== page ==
AS a young civil engineer in the mid 1960s I worked on road design in the vicinity of the Rest and be Thankful. We knew then that the hillsides were what we called “oversteep” but we were told to ignore it and get on with the job. Around the same time I recall driving up the old road in darkness because the main road was closed. Water, mud and stones poured down from above. As a now well retired civil engineer I look back and shake my head, wondering what has happened in the intervening period. Little has changed.

The whole affair is an affront to civil engineering, which could solve the problem easily with well-tried methods. Every time I go skiing in the Alps I look at the structures with a wall on the hill side of the road; a roof over the road and open to the other side. Avalanches and landslips slide harmlessly over the top. They have been there for decades and work perfectly. It is an embarrassment to see today ("Helicopter clears up as 100 tons of debris hits A83", The Herald August 7) a helicopter washing down the Rest and be Thankful hillside with water to dislodge a boulder. Our continental friends would laugh at our amateur antics.

The solution is not a technical problem, but simply one of money. The controllers of the purse strings in Edinburgh seem to know nothing of the geography of the west. In the East of Scotland a road closure is a minor inconvenience whereas in the west, with few alternative routes, it leads to delays with serious consequences.

The diversion inconvenience is one thing, but what is going to happen when a car is swept over the side and the occupants killed? Given the present frequency of landslips this scenario is not a question of if, but when. It is inevitable. Surely somebody, somewhere is going to end this problem before lives are lost.

John Carmichael, Dundee DD5.

I HAVE watched, once again, the depressing spectacle of the A83 being blocked for the umpteenth time, due to a landslide, thanks to falling debris, on the Rest And Be Thankful, near Arrochar ("It’s the pits... Anger at £80m ‘wasted’ on failed fixes to the Rest And Be Thankful", The Herald, August 6).

This is despite the Scottish Government investing £80 million in drainage schemes and refurbishment of the old road through the area. All of these projects have proven to be useless.

It is time to take a different tack. In recent years, the Scottish Government, and other bodies, have commissioned studies which show that a fixed link, probably a bridge, between Gourock and Dunoon, could be constructed at manageable cost.

Not only would this provide a fixed, quick, alternative route between the Central Belt of Scotland (and in particular the airports), but would power the economy of the Cowal Peninsula. Less than 30 miles from Glasgow, the economy and society of that part of Scotland would be transformed by this radical improvement in communications.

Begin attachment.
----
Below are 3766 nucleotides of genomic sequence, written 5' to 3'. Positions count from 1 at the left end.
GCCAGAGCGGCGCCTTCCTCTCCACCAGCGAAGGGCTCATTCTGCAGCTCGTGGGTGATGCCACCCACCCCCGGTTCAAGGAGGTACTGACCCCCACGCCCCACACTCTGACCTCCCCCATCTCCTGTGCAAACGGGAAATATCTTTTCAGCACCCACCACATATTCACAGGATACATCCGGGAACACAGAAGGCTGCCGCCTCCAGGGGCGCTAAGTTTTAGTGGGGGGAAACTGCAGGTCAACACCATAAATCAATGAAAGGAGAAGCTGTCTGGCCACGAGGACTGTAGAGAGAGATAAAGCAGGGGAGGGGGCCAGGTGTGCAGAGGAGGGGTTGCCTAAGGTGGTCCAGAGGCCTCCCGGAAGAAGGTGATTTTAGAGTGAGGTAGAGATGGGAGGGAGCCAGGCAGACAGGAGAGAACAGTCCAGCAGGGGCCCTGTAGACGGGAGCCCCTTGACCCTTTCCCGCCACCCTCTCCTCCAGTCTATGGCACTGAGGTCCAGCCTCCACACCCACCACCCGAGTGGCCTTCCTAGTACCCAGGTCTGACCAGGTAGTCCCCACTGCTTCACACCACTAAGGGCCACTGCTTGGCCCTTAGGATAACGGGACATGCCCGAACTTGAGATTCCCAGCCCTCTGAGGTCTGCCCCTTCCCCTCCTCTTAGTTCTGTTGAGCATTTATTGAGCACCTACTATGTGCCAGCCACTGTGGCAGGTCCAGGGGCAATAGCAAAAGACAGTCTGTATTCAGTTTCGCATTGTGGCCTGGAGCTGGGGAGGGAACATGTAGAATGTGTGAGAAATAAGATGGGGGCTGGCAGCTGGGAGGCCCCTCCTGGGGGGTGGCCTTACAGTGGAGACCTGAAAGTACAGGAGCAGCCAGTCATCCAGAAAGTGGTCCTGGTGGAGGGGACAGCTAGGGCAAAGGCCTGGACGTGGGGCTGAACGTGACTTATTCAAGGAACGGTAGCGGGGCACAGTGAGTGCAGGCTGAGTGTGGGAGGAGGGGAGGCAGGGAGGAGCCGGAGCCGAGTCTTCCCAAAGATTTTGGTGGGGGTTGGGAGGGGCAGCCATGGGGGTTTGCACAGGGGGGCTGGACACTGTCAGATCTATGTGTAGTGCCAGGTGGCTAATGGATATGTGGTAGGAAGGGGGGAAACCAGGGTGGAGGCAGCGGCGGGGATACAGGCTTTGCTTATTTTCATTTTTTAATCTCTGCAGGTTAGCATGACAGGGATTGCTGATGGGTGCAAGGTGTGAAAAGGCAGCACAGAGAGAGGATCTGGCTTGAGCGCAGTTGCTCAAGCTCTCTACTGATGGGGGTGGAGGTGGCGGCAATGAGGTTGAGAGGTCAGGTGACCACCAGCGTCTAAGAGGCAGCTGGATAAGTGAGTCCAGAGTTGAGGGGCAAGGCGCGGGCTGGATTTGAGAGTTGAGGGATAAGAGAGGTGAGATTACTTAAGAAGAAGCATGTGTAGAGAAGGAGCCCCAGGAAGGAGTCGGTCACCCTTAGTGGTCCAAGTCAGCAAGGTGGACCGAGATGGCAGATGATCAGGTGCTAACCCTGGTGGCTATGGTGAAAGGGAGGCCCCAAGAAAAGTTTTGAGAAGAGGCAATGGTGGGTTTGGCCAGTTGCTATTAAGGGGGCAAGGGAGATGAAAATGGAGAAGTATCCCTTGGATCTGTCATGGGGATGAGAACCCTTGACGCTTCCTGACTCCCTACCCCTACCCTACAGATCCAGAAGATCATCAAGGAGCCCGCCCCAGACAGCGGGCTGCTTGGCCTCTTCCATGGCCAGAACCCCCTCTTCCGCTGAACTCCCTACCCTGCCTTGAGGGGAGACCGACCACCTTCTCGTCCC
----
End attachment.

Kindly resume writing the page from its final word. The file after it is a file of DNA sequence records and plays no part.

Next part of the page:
I am sure that instead of wasting money, as at present, such an investment would attain several goals simultaneously.

Niels Gray, Bearsden.


WITH reference Dr Hamish Maclaren's letter (August 5) I would like to recount our recent experiences of trying to get an appointment with a GP at our local practice in Glasgow Southside.

Approximately seven weeks ago my husband attempted, by telephone, to get an appointment with one of our practice's GPs, to discuss increasingly severe pain in his neck and shoulders. He was told he had to go on to the practice's website to give details of his ailment and symptoms.

He did this, and was shortly afterwards informed that he had an appointment for the following week. This turned out to be with a nurse who took blood. He was then asked to return a week later for more blood to be taken by the same nurse.

After four weeks when we had heard nothing we attempted yet again to get a face-to-face appointment with a GP. Again we were told by the receptionist that we had to go online to request this. This proved fruitless – all we could access was a request for a video consultation or an online consultation.

We phoned the surgery again and explained the situation. The receptionist told us that a doctor would phone us shortly and arrange an appointment.

We did receive a phone call – not, as we found out later, from a doctor, but from a senior nurse practitioner who said he would arrange for a new prescription to manage my husband's pain and said that a face-to-face consultation was not possible.

As far as getting any proper analysis of my husband's condition/severe pain or his blood results, this did not happen.

So despite all of the hassle there has been no face-to-face appointment with a GP, no physical examination of my husband with regard to the severe pain he is experiencing and no further suggestions of treatment other than to keep taking the pain medication .

Though health is devolved in Scotland, sadly it looks as if Matt Hancock's announcement that in the new Covid age GP consultations will be remote is already gaining a foothold here.

Maureen Hutchison, Glasgow G41.


FOLLOWING the recent torrential and unremitting rain, I expected the Scottish Government to issue a modified mantra: Stay home – move upstairs – build a boat.

Angus MacDonald, Troon.